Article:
Conventionally, the easiest market access for most finished goods should be countries that lie within close geographical proximity; but history, political instability, colonial rules and a plethora of other reasons often prevent neighbouring states from seizing this natural advantage, which has to be nurtured with transport infrastructure and appropriate policies. This article discusses the stagnancy in trade between India and Pakistan, and the factors that can be attributed to this perennial slump in economic relations.

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By Saira Banu,

The international environment has been swept by the phenomenon of globalisation that has quantitatively and qualitatively increased the interdependence of countries on each other. This interdependence is said to facilitate an environment of peace and consequently reduce conflicts. Despite being described as “natural trade partners” by The Economist, India and Pakistan have not been able to cultivate this climate of mutual dependency and the peace that follows. Trade often generates dependency, and this could in turn act as a catalyst for vulnerability and coercion, thus leading to cautious exposure with regard to nations that share an already precarious relationship. The extent to which international political relations affect trade clearly varies across states. Leaders of states do not make foreign economic policy in a vacuum; existing studies have proven that conflicting interests at the political level have translated into reduced levels of trade. This is the very scenario in India and Pakistan, where current estimates of trade is a mere $2 billion, but the potential trade is calculated to be 15 times more, at $37 billion (Kathuria 2018). Foreign Direct Investment (FDI) flows between both states too are non-existent. In fact, Indian policy debars investment from Pakistan.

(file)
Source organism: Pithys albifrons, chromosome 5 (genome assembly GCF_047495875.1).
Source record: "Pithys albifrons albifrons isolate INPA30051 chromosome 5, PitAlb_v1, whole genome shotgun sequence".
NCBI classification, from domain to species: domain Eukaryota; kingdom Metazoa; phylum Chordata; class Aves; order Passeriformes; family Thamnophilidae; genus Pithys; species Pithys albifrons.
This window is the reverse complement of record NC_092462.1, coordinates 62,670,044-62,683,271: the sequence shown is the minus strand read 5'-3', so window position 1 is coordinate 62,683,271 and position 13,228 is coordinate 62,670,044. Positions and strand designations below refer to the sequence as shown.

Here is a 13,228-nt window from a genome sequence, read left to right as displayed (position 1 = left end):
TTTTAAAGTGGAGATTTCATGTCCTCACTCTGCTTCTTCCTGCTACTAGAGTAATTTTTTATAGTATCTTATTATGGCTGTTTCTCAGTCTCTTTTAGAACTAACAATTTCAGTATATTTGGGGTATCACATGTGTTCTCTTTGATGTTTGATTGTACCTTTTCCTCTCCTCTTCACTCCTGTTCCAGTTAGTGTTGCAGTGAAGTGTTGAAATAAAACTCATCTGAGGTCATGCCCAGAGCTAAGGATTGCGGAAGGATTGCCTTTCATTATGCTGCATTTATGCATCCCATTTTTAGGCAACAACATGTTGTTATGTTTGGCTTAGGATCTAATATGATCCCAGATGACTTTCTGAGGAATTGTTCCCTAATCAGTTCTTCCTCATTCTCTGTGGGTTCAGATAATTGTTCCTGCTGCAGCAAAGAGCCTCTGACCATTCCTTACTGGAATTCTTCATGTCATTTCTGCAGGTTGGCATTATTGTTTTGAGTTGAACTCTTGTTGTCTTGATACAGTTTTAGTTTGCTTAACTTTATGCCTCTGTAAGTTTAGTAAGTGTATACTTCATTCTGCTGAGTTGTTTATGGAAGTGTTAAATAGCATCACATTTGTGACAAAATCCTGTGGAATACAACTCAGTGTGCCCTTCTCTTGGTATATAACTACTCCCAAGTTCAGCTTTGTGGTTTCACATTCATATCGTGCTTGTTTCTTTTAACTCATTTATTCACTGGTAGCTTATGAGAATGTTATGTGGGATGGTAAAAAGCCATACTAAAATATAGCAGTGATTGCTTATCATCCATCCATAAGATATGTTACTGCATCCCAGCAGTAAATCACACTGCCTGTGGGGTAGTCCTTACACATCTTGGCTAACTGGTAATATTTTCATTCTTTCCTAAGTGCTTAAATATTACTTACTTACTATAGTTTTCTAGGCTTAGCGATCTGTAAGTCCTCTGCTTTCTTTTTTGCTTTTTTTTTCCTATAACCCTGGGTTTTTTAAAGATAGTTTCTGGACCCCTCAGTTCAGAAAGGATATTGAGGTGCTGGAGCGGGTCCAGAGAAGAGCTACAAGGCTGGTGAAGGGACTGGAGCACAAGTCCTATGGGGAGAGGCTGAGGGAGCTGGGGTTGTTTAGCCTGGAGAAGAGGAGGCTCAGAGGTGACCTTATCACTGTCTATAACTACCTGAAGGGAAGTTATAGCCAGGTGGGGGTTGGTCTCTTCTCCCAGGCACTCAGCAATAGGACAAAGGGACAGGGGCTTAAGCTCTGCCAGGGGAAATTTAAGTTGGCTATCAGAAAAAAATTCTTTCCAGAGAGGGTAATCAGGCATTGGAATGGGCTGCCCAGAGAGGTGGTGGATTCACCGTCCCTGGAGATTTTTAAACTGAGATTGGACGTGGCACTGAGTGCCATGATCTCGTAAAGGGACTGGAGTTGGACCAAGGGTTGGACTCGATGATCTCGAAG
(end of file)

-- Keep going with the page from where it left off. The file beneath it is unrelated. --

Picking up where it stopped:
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Saira Banu is a Research Intern at CPPR-Centre for Strategic Studies. She can be contacted at sairabanu323@gmail.com. Views expressed by the author are personal and need not reflect or represent the views of Centre for Public Policy Research.

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